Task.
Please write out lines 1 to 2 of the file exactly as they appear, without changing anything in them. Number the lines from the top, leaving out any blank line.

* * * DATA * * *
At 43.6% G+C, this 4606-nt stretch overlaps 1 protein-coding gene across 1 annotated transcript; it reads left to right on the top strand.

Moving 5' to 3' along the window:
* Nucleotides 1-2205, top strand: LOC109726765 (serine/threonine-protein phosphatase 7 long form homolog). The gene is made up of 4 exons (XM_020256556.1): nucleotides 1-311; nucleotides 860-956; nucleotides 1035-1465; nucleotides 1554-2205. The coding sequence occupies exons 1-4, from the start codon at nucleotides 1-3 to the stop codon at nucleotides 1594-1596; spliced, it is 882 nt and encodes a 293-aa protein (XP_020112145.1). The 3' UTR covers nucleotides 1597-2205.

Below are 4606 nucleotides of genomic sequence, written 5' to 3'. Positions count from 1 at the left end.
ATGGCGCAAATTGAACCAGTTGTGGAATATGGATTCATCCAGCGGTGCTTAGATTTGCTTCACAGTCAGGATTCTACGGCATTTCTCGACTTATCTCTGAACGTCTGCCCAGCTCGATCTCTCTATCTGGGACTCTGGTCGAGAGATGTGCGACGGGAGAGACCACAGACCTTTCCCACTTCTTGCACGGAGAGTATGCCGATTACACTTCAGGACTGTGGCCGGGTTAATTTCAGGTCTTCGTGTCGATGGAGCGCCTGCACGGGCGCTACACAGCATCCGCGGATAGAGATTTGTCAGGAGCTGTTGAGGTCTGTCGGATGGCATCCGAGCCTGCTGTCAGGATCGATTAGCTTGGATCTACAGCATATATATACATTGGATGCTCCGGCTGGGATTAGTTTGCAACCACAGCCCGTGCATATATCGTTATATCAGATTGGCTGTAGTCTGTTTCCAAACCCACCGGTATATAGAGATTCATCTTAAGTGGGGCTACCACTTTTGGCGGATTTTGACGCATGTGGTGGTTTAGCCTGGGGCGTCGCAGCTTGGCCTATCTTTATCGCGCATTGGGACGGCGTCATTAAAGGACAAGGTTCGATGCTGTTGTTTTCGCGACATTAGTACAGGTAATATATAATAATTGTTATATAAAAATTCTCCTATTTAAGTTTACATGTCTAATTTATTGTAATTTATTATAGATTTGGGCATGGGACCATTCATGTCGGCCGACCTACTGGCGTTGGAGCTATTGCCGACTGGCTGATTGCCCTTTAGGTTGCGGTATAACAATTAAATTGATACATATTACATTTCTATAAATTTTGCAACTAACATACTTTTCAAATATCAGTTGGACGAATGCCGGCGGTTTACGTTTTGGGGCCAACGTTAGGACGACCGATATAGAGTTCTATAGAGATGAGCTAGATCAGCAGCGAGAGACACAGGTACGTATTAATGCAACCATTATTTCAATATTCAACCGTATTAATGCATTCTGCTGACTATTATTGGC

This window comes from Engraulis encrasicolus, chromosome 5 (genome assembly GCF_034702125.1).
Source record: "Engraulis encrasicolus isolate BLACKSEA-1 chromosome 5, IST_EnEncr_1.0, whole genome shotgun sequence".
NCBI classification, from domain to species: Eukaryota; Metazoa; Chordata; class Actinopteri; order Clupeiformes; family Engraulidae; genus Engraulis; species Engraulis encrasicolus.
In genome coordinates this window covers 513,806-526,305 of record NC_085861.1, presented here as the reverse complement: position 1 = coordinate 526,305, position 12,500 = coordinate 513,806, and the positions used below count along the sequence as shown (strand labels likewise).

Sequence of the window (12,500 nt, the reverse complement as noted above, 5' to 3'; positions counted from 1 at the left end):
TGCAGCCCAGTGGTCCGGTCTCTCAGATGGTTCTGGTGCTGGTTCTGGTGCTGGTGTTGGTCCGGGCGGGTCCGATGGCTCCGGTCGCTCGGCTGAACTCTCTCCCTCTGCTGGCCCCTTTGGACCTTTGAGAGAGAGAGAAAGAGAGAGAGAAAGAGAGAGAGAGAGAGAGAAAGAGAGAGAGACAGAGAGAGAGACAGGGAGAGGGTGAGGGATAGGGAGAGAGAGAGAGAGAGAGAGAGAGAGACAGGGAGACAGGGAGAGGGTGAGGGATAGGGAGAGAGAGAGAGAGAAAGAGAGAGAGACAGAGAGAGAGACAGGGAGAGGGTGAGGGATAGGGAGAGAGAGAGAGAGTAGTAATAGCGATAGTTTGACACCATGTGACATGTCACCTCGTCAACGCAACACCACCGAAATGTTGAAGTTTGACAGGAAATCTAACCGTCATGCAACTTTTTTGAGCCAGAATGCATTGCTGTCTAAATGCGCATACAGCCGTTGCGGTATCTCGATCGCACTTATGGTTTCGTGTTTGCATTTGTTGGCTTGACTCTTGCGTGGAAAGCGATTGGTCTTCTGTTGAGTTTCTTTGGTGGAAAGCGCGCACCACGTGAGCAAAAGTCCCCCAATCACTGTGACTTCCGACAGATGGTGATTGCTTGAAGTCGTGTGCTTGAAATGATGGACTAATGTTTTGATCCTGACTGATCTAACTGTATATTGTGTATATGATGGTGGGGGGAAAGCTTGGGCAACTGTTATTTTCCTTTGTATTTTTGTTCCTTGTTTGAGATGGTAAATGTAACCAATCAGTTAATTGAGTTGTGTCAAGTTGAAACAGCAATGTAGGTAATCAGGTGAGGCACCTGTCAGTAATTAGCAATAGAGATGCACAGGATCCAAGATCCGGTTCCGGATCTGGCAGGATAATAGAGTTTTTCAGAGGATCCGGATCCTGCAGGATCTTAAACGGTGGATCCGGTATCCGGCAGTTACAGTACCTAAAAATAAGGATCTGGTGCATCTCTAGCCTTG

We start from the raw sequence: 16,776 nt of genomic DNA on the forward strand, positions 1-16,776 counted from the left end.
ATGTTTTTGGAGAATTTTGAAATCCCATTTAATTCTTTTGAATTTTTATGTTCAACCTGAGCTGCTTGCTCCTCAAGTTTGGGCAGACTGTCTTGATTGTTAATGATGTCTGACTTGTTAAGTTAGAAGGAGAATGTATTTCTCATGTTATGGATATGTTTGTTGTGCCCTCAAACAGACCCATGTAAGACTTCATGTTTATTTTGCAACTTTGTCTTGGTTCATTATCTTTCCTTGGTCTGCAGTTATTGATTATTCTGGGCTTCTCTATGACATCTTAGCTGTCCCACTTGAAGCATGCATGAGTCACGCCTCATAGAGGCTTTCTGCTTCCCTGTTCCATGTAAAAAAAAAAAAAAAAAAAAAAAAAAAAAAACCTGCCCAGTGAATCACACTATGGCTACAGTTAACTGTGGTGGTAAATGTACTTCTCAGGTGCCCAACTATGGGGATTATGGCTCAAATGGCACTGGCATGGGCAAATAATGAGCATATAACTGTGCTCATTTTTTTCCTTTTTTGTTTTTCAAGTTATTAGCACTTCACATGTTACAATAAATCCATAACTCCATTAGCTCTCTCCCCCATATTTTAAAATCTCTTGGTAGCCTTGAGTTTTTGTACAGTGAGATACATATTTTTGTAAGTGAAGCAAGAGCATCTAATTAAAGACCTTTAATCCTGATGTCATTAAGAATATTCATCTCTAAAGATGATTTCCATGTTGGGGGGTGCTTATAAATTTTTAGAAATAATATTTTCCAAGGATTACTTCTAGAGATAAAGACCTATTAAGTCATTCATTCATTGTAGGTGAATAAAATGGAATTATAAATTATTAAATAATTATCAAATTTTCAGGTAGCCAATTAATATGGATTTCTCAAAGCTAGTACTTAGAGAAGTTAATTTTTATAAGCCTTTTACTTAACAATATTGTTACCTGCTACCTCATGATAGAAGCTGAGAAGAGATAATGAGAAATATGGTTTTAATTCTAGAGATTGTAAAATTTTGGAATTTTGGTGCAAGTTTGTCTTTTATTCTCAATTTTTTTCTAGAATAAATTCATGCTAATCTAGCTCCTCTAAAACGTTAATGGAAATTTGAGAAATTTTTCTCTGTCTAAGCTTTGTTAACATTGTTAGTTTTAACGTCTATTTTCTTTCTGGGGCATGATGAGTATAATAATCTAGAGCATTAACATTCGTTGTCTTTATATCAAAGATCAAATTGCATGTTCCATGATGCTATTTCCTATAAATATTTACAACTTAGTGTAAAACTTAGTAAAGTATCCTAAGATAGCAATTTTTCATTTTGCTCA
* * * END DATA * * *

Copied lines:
At 43.6% G+C, this 4606-nt stretch overlaps 1 protein-coding gene across 1 annotated transcript; it reads left to right on the top strand.

Moving 5' to 3' along the window: